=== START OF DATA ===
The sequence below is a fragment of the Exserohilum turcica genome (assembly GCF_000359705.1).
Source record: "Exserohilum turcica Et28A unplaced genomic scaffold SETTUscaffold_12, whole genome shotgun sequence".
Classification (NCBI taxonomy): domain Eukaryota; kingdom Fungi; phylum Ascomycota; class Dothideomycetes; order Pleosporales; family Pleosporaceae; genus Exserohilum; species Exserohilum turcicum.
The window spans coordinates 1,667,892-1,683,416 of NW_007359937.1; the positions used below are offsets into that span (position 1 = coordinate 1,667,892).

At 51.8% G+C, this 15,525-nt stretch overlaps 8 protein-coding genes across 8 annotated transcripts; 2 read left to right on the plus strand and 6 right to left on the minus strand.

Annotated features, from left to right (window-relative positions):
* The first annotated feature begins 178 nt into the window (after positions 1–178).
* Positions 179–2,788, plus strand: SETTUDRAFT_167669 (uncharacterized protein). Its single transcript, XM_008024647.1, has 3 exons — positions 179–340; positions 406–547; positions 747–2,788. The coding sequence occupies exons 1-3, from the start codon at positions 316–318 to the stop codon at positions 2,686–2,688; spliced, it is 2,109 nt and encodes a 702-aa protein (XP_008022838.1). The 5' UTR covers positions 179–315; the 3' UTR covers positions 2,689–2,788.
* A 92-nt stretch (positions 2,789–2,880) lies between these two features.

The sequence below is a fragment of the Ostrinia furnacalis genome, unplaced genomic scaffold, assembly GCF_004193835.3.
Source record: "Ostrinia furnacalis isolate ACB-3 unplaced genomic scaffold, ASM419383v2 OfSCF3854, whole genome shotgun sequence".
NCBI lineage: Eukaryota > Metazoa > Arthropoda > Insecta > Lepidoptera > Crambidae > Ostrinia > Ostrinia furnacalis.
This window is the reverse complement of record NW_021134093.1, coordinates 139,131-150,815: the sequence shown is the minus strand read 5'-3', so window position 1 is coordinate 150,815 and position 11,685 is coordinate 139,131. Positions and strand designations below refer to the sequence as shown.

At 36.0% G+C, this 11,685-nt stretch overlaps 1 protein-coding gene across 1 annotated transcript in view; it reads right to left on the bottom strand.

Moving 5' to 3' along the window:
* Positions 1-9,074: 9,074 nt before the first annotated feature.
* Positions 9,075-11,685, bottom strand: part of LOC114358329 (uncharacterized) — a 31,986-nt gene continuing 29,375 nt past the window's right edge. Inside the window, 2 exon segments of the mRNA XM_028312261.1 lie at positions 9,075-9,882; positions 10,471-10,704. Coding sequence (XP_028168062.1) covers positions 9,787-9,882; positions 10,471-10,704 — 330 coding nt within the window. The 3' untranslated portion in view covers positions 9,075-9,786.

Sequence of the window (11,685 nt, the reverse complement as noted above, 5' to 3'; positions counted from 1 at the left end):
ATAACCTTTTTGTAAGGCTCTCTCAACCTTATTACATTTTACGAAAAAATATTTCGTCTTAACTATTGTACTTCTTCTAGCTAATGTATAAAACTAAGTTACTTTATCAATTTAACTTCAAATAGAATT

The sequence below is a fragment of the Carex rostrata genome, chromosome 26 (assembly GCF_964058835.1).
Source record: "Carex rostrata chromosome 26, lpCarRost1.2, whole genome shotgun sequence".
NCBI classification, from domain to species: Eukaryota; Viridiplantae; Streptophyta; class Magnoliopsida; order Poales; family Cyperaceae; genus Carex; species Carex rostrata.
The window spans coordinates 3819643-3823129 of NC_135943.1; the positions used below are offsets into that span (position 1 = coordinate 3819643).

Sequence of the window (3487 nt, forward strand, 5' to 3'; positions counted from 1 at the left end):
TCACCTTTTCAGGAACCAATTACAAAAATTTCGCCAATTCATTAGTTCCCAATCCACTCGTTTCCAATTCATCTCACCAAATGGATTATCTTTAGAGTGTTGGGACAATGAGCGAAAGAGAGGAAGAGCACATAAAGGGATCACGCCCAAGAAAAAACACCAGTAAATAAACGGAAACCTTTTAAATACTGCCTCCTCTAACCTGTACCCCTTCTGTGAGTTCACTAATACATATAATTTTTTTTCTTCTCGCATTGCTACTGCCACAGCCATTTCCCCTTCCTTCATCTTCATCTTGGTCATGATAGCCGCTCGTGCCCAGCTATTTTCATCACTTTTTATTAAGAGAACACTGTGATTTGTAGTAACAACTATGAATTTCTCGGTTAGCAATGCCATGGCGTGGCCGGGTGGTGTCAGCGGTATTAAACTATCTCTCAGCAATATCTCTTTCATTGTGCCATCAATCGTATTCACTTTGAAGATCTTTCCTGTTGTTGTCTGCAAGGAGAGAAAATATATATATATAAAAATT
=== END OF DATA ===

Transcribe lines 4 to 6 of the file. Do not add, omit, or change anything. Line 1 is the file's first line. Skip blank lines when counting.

The window spans coordinates 1,667,892-1,683,416 of NW_007359937.1; the positions used below are offsets into that span (position 1 = coordinate 1,667,892).

At 51.8% G+C, this 15,525-nt stretch overlaps 8 protein-coding genes across 8 annotated transcripts; 2 read left to right on the plus strand and 6 right to left on the minus strand.

Annotated features, from left to right (window-relative positions):